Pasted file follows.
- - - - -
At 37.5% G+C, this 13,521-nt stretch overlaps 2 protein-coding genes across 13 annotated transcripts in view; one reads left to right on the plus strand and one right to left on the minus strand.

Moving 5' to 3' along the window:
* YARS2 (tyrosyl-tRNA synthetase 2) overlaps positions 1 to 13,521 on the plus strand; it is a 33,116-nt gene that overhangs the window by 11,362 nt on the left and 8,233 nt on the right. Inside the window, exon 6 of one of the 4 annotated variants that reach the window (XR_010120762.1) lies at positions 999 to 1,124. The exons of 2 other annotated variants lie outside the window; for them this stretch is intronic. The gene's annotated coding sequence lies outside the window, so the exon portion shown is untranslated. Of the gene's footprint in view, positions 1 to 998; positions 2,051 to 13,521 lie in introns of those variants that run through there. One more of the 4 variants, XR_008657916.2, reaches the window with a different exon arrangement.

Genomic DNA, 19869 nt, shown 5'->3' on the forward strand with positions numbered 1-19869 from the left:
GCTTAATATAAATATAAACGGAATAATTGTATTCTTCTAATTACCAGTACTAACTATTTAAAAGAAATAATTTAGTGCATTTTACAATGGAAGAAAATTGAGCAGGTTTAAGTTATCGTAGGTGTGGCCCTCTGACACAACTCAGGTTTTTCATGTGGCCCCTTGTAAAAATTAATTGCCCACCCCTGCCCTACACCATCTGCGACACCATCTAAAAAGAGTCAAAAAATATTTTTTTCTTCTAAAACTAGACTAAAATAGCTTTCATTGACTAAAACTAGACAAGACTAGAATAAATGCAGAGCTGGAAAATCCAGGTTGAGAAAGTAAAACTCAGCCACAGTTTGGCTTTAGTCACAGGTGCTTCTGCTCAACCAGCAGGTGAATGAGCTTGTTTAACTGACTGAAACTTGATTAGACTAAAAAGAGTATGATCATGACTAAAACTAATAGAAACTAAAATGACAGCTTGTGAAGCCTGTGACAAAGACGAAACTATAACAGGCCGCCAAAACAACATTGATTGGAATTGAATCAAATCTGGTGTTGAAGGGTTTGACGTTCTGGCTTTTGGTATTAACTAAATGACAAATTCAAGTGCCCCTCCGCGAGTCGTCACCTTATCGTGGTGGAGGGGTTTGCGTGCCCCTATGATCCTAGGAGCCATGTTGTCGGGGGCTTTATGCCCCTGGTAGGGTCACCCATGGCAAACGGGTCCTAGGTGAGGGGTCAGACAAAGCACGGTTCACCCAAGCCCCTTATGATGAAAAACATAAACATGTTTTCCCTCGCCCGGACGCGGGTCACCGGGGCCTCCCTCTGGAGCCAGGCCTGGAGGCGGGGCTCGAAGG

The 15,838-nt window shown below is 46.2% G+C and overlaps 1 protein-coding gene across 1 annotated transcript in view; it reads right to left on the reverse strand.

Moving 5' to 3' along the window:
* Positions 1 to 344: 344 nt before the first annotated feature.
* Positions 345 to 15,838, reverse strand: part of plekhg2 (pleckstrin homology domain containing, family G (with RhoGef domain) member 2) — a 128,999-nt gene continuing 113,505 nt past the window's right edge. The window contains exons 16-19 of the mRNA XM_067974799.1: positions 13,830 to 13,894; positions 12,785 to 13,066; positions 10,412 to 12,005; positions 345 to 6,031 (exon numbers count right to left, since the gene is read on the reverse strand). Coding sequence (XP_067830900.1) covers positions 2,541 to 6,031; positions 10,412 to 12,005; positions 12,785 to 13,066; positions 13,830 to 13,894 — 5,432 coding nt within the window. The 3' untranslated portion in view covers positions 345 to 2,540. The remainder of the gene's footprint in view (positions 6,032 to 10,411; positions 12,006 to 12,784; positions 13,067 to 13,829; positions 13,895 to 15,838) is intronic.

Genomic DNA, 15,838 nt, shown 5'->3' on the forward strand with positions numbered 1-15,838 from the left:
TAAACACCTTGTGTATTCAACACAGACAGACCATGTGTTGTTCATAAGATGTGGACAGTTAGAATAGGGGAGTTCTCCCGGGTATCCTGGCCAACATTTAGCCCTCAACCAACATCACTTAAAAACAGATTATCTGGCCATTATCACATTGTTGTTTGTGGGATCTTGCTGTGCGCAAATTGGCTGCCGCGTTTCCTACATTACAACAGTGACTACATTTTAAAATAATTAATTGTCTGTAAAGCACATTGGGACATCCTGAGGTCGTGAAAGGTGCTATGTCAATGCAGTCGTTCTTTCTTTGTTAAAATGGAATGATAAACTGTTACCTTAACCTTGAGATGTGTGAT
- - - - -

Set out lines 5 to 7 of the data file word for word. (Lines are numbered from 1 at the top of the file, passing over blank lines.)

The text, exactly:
GCTTAATATAAATATAAACGGAATAATTGTATTCTTCTAATTACCAGTACTAACTATTTAAAAGAAATAATTTAGTGCATTTTACAATGGAAGAAAATTGAGCAGGTTTAAGTTATCGTAGGTGTGGCCCTCTGACACAACTCAGGTTTTTCATGTGGCCCCTTGTAAAAATTAATTGCCCACCCCTGCCCTACACCATCTGCGACACCATCTAAAAAGAGTCAAAAAATATTTTTTTCTTCTAAAACTAGACTAAAATAGCTTTCATTGACTAAAACTAGACAAGACTAGAATAAATGCAGAGCTGGAAAATCCAGGTTGAGAAAGTAAAACTCAGCCACAGTTTGGCTTTAGTCACAGGTGCTTCTGCTCAACCAGCAGGTGAATGAGCTTGTTTAACTGACTGAAACTTGATTAGACTAAAAAGAGTATGATCATGACTAAAACTAATAGAAACTAAAATGACAGCTTGTGAAGCCTGTGACAAAGACGAAACTATAACAGGCCGCCAAAACAACATTGATTGGAATTGAATCAAATCTGGTGTTGAAGGGTTTGACGTTCTGGCTTTTGGTATTAACTAAATGACAAATTCAAGTGCCCCTCCGCGAGTCGTCACCTTATCGTGGTGGAGGGGTTTGCGTGCCCCTATGATCCTAGGAGCCATGTTGTCGGGGGCTTTATGCCCCTGGTAGGGTCACCCATGGCAAACGGGTCCTAGGTGAGGGGTCAGACAAAGCACGGTTCACCCAAGCCCCTTATGATGAAAAACATAAACATGTTTTCCCTCGCCCGGACGCGGGTCACCGGGGCCTCCCTCTGGAGCCAGGCCTGGAGGCGGGGCTCGAAGG

The 15,838-nt window shown below is 46.2% G+C and overlaps 1 protein-coding gene across 1 annotated transcript in view; it reads right to left on the reverse strand.

Moving 5' to 3' along the window: